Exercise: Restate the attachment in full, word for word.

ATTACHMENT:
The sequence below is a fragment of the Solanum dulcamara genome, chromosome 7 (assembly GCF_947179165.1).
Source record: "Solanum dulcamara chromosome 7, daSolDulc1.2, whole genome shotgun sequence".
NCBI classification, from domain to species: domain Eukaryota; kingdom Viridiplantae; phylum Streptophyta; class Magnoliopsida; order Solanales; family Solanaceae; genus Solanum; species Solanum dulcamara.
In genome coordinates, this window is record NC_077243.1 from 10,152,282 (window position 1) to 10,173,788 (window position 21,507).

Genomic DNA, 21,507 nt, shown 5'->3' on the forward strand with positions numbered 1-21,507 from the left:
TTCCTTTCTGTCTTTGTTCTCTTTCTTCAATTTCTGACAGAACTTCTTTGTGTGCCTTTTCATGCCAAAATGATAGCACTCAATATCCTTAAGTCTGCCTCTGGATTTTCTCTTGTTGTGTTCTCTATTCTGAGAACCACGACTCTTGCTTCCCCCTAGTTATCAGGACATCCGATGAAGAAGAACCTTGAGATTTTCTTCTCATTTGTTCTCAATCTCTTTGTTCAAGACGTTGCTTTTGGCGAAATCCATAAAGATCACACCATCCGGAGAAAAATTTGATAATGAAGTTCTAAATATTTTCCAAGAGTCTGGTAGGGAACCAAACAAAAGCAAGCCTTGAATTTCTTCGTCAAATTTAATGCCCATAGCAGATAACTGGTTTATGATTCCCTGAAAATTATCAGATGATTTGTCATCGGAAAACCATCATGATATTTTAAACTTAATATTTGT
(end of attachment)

The sequence below is a fragment of the Solanum dulcamara genome, chromosome 7 (assembly GCF_947179165.1).
Source record: "Solanum dulcamara chromosome 7, daSolDulc1.2, whole genome shotgun sequence".
NCBI classification, from domain to species: domain Eukaryota; kingdom Viridiplantae; phylum Streptophyta; class Magnoliopsida; order Solanales; family Solanaceae; genus Solanum; species Solanum dulcamara.
In genome coordinates, this window is record NC_077243.1 from 10,152,282 (window position 1) to 10,173,788 (window position 21,507).

Genomic DNA, 21,507 nt, shown 5'->3' on the forward strand with positions numbered 1-21,507 from the left:
TTCCTTTCTGTCTTTGTTCTCTTTCTTCAATTTCTGACAGAACTTCTTTGTGTGCCTTTTCATGCCAAAATGATAGCACTCAATATCCTTAAGTCTGCCTCTGGATTTTCTCTTGTTGTGTTCTCTATTCTGAGAACCACGACTCTTGCTTCCCCCTAGTTATCAGGACATCCGATGAAGAAGAACCTTGAGATTTTCTTCTCATTTGTTCTCAATCTCTTTGTTCAAGACGTTGCTTTTGGCGAAATCCATAAAGATCACACCATCCGGAGAAAAATTTGATAATGAAGTTCTAAATATTTTCCAAGAGTCTGGTAGGGAACCAAACAAAAGCAAGCCTTGAATTTCTTCGTCAAATTTAATGCCCATAGCAGATAACTGGTTTATGATTCCCTGAAAATTATCAGATGATTTGTCATCGGAAAACCATCATGATATTTTAAACTTAATATTTGT